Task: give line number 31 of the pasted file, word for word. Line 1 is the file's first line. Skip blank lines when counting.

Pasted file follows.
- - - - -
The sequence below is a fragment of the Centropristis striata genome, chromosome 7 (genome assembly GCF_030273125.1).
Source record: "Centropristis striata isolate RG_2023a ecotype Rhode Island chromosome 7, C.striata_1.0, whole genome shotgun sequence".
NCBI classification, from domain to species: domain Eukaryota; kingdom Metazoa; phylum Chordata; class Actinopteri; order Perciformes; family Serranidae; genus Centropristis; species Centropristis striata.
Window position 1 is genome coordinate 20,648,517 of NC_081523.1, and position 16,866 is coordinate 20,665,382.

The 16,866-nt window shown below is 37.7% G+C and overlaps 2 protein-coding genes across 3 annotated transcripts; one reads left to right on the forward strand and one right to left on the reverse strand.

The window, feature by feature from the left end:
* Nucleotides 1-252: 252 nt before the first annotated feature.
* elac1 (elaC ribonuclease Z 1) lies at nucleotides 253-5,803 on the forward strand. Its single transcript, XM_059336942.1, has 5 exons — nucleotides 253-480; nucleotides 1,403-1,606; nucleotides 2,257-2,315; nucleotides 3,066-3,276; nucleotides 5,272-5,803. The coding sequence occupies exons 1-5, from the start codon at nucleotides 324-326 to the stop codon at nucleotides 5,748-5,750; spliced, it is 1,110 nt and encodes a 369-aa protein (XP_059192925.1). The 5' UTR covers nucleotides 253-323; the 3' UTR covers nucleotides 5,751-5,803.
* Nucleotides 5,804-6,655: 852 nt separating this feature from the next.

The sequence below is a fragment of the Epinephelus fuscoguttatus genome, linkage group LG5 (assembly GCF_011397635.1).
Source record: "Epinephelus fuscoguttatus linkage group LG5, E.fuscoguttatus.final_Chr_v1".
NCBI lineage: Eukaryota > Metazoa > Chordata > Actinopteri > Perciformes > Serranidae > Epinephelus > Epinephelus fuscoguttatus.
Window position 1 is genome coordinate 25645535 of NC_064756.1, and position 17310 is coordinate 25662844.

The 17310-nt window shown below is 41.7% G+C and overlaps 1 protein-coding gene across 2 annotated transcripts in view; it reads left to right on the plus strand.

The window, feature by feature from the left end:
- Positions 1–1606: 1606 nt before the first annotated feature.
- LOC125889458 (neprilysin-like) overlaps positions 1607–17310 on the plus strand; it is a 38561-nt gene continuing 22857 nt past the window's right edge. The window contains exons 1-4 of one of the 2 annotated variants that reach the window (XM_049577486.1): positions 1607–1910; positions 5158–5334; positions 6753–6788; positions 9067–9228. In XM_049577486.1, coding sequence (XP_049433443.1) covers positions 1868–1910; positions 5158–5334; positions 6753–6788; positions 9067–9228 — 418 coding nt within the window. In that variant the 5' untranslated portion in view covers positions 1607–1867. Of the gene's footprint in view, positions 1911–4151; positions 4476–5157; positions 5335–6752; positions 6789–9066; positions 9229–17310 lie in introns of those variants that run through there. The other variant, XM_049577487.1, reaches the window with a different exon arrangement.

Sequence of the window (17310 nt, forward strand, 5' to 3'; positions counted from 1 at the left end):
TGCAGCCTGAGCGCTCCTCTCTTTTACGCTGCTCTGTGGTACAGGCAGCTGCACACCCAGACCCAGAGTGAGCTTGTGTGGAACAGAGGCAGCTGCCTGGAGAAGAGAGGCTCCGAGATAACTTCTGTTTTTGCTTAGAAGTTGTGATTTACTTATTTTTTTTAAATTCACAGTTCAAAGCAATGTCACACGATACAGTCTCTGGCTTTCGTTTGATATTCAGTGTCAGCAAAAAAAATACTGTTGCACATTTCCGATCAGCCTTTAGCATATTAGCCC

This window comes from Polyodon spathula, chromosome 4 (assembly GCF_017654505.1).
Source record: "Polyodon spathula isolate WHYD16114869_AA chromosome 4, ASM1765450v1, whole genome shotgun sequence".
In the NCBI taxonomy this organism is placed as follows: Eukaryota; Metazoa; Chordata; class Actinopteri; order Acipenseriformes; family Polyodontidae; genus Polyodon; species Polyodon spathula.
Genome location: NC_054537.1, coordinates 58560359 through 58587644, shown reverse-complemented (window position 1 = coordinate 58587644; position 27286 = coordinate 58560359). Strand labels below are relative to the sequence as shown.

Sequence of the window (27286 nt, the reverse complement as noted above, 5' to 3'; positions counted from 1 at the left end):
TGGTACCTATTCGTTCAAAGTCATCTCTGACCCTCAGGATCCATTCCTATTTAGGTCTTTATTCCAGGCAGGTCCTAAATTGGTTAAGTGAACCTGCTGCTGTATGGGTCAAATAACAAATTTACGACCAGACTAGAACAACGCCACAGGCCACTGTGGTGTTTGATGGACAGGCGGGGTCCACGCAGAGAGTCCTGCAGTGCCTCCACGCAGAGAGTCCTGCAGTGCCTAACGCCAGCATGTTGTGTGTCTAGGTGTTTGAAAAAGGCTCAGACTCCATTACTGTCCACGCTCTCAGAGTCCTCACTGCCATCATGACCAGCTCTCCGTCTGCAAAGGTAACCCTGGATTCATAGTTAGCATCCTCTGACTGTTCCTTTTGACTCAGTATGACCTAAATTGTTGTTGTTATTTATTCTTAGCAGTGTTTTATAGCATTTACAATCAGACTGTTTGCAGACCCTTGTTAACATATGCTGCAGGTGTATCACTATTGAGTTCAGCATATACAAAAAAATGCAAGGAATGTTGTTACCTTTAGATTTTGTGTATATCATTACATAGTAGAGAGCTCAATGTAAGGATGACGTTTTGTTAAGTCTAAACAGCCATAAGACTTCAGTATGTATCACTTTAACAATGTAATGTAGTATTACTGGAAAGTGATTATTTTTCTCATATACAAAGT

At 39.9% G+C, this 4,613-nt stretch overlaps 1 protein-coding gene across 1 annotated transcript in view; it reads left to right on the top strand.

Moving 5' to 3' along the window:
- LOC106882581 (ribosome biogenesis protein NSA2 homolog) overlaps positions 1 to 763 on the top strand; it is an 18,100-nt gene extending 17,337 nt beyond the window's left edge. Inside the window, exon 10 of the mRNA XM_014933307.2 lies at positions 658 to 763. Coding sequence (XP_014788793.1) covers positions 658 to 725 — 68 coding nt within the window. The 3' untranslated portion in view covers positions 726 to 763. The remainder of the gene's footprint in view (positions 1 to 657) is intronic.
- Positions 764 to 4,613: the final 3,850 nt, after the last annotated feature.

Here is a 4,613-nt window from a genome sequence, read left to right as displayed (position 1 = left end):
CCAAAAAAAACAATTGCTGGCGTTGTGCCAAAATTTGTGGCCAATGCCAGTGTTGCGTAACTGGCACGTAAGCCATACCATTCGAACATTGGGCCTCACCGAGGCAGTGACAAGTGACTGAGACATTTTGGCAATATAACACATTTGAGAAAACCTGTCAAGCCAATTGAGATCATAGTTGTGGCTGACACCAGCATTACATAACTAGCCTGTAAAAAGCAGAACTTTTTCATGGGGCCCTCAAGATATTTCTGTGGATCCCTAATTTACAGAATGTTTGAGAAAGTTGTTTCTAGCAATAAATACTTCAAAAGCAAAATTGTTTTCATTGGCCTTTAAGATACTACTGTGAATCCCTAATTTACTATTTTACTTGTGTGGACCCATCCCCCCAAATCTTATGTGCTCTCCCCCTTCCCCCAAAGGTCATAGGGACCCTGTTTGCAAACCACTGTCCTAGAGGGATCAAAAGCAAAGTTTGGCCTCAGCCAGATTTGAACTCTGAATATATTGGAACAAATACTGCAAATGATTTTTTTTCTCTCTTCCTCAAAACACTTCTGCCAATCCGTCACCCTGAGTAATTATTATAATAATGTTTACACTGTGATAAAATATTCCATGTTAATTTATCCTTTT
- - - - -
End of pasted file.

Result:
CCAAAAAAAACAATTGCTGGCGTTGTGCCAAAATTTGTGGCCAATGCCAGTGTTGCGTAACTGGCACGTAAGCCATACCATTCGAACATTGGGCCTCACCGAGGCAGTGACAAGTGACTGAGACATTTTGGCAATATAACACATTTGAGAAAACCTGTCAAGCCAATTGAGATCATAGTTGTGGCTGACACCAGCATTACATAACTAGCCTGTAAAAAGCAGAACTTTTTCATGGGGCCCTCAAGATATTTCTGTGGATCCCTAATTTACAGAATGTTTGAGAAAGTTGTTTCTAGCAATAAATACTTCAAAAGCAAAATTGTTTTCATTGGCCTTTAAGATACTACTGTGAATCCCTAATTTACTATTTTACTTGTGTGGACCCATCCCCCCAAATCTTATGTGCTCTCCCCCTTCCCCCAAAGGTCATAGGGACCCTGTTTGCAAACCACTGTCCTAGAGGGATCAAAAGCAAAGTTTGGCCTCAGCCAGATTTGAACTCTGAATATATTGGAACAAATACTGCAAATGATTTTTTTTCTCTCTTCCTCAAAACACTTCTGCCAATCCGTCACCCTGAGTAATTATTATAATAATGTTTACACTGTGATAAAATATTCCATGTTAATTTATCCTTTT